NG, FT and GTL
Natural Gas (NG) is a vital component of the world's supply of energy. It is one of the cleanest, safest, and most useful of all energy sources. NG is colorless, shapeless, and odorless in its pure form. It is combustible, and when burned it emits lower levels of potentially harmful byproducts into the air than other fuels. NG is a mixture of hydrocarbon gases. While it is formed primarily of methane, it can also include ethane, propane, butane, pentane and certain impurities. NG has been widely used to make commodity products such as methanol or ammonia. But in light of environmental and economic climate today it´s conversion to synthetic liquid hydrocarbons has become a most important objective worldwide. It was already in 1923, when Fischer and Tropsch (FT) developed the process of converting coal into „syngas“ and from there into gasoline. But it took many decades from this FT-process origin before the first commercial FT-based plant, using NG instead of coal, was put into operation. Meanwhile, new technologies have been and are being developed to convert NG to liquids in Gas-to-Liquid (GTL) processes. Commercial interest in using these new technologies arise from e.g. increasing consumer demand for cleaner burning fuels or from the opportunity to develop gas reserves remote from existing markets. Consequently, many GTL plants exist today, are under development or in design phase using different FT-process technologies (Sasol, Shell, Exxon, e.a.). Whatever technology is applied, the process steps require always to be monitored and controlled continuously. Process analyzers play an important role for that. Hundreds of process analyzers, most of them process gas chromatographs, are in use in a typical GTL plant.
As premium-grade hydrocarbon feedstocks prices rise, synfuels and novel petrochemical processes are becoming increasingly valuable. Natural gas represents an abundant alternative hydrocarbon source to crude oil. It is distributed throughout the world and represents a cleaner fuel compared to crude oil.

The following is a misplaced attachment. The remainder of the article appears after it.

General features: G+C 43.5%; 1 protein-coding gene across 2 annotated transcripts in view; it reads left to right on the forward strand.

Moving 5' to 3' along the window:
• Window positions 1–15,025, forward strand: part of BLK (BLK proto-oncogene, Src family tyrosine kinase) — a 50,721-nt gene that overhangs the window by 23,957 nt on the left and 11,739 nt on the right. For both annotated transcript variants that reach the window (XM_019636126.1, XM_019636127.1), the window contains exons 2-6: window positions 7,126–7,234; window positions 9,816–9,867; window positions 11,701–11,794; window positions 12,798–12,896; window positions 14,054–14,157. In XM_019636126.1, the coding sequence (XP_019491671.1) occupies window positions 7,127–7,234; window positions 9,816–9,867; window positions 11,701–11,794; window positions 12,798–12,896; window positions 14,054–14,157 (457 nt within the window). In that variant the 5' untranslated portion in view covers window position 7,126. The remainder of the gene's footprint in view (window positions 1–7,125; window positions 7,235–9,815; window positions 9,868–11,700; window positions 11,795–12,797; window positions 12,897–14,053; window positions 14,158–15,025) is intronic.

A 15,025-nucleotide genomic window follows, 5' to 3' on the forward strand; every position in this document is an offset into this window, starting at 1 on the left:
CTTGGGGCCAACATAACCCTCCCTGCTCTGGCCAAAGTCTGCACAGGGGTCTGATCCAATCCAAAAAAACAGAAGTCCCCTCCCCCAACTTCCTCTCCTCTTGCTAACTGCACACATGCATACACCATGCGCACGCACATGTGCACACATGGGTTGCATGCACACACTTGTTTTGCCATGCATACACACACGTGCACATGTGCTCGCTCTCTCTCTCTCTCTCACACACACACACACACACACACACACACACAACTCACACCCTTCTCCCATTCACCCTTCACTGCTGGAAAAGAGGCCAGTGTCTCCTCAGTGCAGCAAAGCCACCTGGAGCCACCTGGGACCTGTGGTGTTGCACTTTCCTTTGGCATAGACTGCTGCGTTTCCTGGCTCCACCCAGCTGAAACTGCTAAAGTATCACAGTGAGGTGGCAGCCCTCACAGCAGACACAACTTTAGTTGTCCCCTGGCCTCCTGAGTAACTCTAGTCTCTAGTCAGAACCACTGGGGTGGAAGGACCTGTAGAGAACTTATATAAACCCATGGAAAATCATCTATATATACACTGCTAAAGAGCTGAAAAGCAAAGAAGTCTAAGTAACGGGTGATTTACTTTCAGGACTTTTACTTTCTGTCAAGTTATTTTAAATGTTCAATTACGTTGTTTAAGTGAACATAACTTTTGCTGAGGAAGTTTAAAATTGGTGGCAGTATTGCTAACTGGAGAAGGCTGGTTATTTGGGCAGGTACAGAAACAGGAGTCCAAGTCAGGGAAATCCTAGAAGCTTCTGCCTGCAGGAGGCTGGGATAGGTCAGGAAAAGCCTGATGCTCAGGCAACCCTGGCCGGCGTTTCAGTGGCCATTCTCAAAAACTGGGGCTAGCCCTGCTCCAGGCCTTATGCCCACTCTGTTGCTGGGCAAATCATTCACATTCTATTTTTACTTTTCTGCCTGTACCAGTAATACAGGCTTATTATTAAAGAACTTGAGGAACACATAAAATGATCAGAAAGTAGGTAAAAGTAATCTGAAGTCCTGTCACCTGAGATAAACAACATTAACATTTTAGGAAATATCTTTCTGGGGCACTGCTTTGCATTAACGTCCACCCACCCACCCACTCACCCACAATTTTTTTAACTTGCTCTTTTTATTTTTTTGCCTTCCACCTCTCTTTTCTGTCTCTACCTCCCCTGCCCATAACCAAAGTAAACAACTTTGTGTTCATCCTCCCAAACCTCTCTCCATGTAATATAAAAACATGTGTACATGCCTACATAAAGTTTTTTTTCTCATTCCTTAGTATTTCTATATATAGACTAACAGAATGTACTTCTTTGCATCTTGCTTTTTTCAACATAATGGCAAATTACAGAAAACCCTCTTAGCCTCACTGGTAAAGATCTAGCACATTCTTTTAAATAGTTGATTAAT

Therefore, the method of converting natural gas to marketable liquid hydrocarbons (GTL) gets increasing interest worldwide. Large plants have been erected and are in the design phase with a tremendous need in process instrumentation including process analyzer systems.
Siemens, a leader in process analytical instrumentation, has proven over decades its capability to plan, engineer, manufacture, implement and service such analyzer systems.
This Case Study provides details about the GTL process and related analyzer tasks.
The GTL process chain consists of a number of fundamental processing steps each of which is important to achieve the final goal of producing high quality synthetic liquid hydrocarbons. The Fischer-Tropsch (FT) reaction is considered the heart of the processchain. Its overall efficiency depends strongly on the type of reactor technology used as well as on the catalyst material applied.
The three main process steps and associated utilities include (Fig. 1):
Syngas (Synthesis gas) is composed of hydrogen (H2), carbon monoxide (CO) and carbon dioxide (CO2), whereas the ration H2/CO is important in view of the process efficiency using a certain catalyst material. Syngas is produced from natural gas (NG) through a reforming process. Various technologies are used for that, with or without air or oxygen, such as Steam Methane Reforming (SMR), Partial Oxidation (POX), Autothermal Reforming (ATR), e.a.
The conversion of syngas to hydrocarbons comprises the process of H2 and CO molecules to form -CH2- alkyl radicals and water in an exothermic reaction. The -CH2- radicals then immediately combine in a preferably iron or cobalt based catalytic reaction to make synthetic olefin and/or paraffin hydrocarbons of various chain-lengths (high boiling point wax and olefinic naphta). This process is called the Fischer- Tropsch (FT) synthesis process.
Synthesis product upgrading
The longer straight-chain paraffins are pure solid waxes at room temperature with a limited market only. Therefore, to obtain a better usable scope of hydrocarbons, the waxy paraffins need to be upgraded to recieve products with shorter chain length and lower boiling points. This is realized through e.g. catalytic hydrocracking of the wax streams and hydrotreating of the naphta.
Utilities and by-product treatment
Utilities are pieces of equipment to provide services such as heat or electricity necessary to fulfill the plants main goal. By-products of the FT-process are the FT-tail gas and the FT water each of which is treated in order to improve plant efficiency.